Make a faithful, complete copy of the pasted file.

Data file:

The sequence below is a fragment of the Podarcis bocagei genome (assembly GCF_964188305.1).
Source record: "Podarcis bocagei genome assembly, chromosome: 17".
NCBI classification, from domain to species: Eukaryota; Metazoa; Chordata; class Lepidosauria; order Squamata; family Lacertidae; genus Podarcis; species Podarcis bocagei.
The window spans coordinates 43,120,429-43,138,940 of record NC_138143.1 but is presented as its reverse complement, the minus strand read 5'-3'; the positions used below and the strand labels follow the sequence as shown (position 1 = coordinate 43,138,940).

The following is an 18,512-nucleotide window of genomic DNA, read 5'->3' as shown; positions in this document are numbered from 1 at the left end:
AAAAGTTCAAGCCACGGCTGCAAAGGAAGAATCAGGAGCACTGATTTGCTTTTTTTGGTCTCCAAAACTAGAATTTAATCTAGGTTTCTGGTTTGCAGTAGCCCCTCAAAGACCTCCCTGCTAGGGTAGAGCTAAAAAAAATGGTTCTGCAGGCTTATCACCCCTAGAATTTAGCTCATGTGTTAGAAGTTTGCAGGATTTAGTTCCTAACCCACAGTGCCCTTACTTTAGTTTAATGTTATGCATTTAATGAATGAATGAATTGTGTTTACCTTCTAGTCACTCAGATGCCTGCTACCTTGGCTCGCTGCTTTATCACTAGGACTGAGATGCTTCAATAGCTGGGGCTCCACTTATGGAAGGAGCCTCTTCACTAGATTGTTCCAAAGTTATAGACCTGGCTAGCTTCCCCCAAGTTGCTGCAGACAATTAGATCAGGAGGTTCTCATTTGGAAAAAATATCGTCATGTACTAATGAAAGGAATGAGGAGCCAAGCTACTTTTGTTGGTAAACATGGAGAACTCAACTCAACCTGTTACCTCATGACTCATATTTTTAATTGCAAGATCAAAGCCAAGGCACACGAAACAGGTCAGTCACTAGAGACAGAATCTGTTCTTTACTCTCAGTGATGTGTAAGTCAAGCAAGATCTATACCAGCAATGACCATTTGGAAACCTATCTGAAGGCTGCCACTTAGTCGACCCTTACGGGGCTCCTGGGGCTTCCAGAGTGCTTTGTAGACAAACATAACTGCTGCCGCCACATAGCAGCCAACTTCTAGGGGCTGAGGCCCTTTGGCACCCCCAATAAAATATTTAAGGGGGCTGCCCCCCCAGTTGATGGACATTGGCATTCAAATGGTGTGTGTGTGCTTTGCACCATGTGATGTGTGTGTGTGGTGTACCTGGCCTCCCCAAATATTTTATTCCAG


The sequence below is a fragment of the Podarcis bocagei genome (assembly GCF_964188305.1).
Source record: "Podarcis bocagei genome assembly, chromosome: 17".
NCBI classification, from domain to species: Eukaryota; Metazoa; Chordata; class Lepidosauria; order Squamata; family Lacertidae; genus Podarcis; species Podarcis bocagei.
The window spans coordinates 43,120,429-43,138,940 of record NC_138143.1 but is presented as its reverse complement, the minus strand read 5'-3'; the positions used below and the strand labels follow the sequence as shown (position 1 = coordinate 43,138,940).

The following is an 18,512-nucleotide window of genomic DNA, read 5'->3' as shown; positions in this document are numbered from 1 at the left end:
AAAAGTTCAAGCCACGGCTGCAAAGGAAGAATCAGGAGCACTGATTTGCTTTTTTTGGTCTCCAAAACTAGAATTTAATCTAGGTTTCTGGTTTGCAGTAGCCCCTCAAAGACCTCCCTGCTAGGGTAGAGCTAAAAAAAATGGTTCTGCAGGCTTATCACCCCTAGAATTTAGCTCATGTGTTAGAAGTTTGCAGGATTTAGTTCCTAACCCACAGTGCCCTTACTTTAGTTTAATGTTATGCATTTAATGAATGAATGAATTGTGTTTACCTTCTAGTCACTCAGATGCCTGCTACCTTGGCTCGCTGCTTTATCACTAGGACTGAGATGCTTCAATAGCTGGGGCTCCACTTATGGAAGGAGCCTCTTCACTAGATTGTTCCAAAGTTATAGACCTGGCTAGCTTCCCCCAAGTTGCTGCAGACAATTAGATCAGGAGGTTCTCATTTGGAAAAAATATCGTCATGTACTAATGAAAGGAATGAGGAGCCAAGCTACTTTTGTTGGTAAACATGGAGAACTCAACTCAACCTGTTACCTCATGACTCATATTTTTAATTGCAAGATCAAAGCCAAGGCACACGAAACAGGTCAGTCACTAGAGACAGAATCTGTTCTTTACTCTCAGTGATGTGTAAGTCAAGCAAGATCTATACCAGCAATGACCATTTGGAAACCTATCTGAAGGCTGCCACTTAGTCGACCCTTACGGGGCTCCTGGGGCTTCCAGAGTGCTTTGTAGACAAACATAACTGCTGCCGCCACATAGCAGCCAACTTCTAGGGGCTGAGGCCCTTTGGCACCCCCAATAAAATATTTAAGGGGGCTGCCCCCCCAGTTGATGGACATTGGCATTCAAATGGTGTGTGTGTGCTTTGCACCATGTGATGTGTGTGTGTGGTGTACCTGGCCTCCCCAAATATTTTATTCCAG